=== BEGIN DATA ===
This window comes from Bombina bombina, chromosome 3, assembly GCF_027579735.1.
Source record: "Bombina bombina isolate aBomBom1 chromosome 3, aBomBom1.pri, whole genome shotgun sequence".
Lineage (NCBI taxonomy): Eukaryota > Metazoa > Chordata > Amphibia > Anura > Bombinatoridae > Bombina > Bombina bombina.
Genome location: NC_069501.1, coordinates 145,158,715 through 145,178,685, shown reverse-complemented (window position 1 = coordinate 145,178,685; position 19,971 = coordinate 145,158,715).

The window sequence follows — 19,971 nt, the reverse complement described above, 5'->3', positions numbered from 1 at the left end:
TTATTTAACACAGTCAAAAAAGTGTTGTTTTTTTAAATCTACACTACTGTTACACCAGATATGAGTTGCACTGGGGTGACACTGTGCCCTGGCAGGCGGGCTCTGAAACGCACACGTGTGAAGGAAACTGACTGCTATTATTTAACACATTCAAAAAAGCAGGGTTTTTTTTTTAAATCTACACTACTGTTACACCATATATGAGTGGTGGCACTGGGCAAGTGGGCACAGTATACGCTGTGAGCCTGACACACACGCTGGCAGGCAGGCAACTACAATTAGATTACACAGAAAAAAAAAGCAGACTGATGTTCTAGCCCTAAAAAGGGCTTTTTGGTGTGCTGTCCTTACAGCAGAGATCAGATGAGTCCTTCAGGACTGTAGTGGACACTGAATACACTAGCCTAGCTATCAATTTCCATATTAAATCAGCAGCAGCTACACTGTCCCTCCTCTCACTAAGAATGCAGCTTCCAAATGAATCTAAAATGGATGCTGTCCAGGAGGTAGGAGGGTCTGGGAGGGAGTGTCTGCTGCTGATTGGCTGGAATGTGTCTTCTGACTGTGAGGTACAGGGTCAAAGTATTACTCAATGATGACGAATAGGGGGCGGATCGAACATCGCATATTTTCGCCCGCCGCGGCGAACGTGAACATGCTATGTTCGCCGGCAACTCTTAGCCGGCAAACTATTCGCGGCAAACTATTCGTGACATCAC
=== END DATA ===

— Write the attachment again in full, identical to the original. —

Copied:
This window comes from Bombina bombina, chromosome 3, assembly GCF_027579735.1.
Source record: "Bombina bombina isolate aBomBom1 chromosome 3, aBomBom1.pri, whole genome shotgun sequence".
Lineage (NCBI taxonomy): Eukaryota > Metazoa > Chordata > Amphibia > Anura > Bombinatoridae > Bombina > Bombina bombina.
Genome location: NC_069501.1, coordinates 145,158,715 through 145,178,685, shown reverse-complemented (window position 1 = coordinate 145,178,685; position 19,971 = coordinate 145,158,715).

The window sequence follows — 19,971 nt, the reverse complement described above, 5'->3', positions numbered from 1 at the left end:
TTATTTAACACAGTCAAAAAAGTGTTGTTTTTTTAAATCTACACTACTGTTACACCAGATATGAGTTGCACTGGGGTGACACTGTGCCCTGGCAGGCGGGCTCTGAAACGCACACGTGTGAAGGAAACTGACTGCTATTATTTAACACATTCAAAAAAGCAGGGTTTTTTTTTTAAATCTACACTACTGTTACACCATATATGAGTGGTGGCACTGGGCAAGTGGGCACAGTATACGCTGTGAGCCTGACACACACGCTGGCAGGCAGGCAACTACAATTAGATTACACAGAAAAAAAAAGCAGACTGATGTTCTAGCCCTAAAAAGGGCTTTTTGGTGTGCTGTCCTTACAGCAGAGATCAGATGAGTCCTTCAGGACTGTAGTGGACACTGAATACACTAGCCTAGCTATCAATTTCCATATTAAATCAGCAGCAGCTACACTGTCCCTCCTCTCACTAAGAATGCAGCTTCCAAATGAATCTAAAATGGATGCTGTCCAGGAGGTAGGAGGGTCTGGGAGGGAGTGTCTGCTGCTGATTGGCTGGAATGTGTCTTCTGACTGTGAGGTACAGGGTCAAAGTATTACTCAATGATGACGAATAGGGGGCGGATCGAACATCGCATATTTTCGCCCGCCGCGGCGAACGTGAACATGCTATGTTCGCCGGCAACTCTTAGCCGGCAAACTATTCGCGGCAAACTATTCGTGACATCAC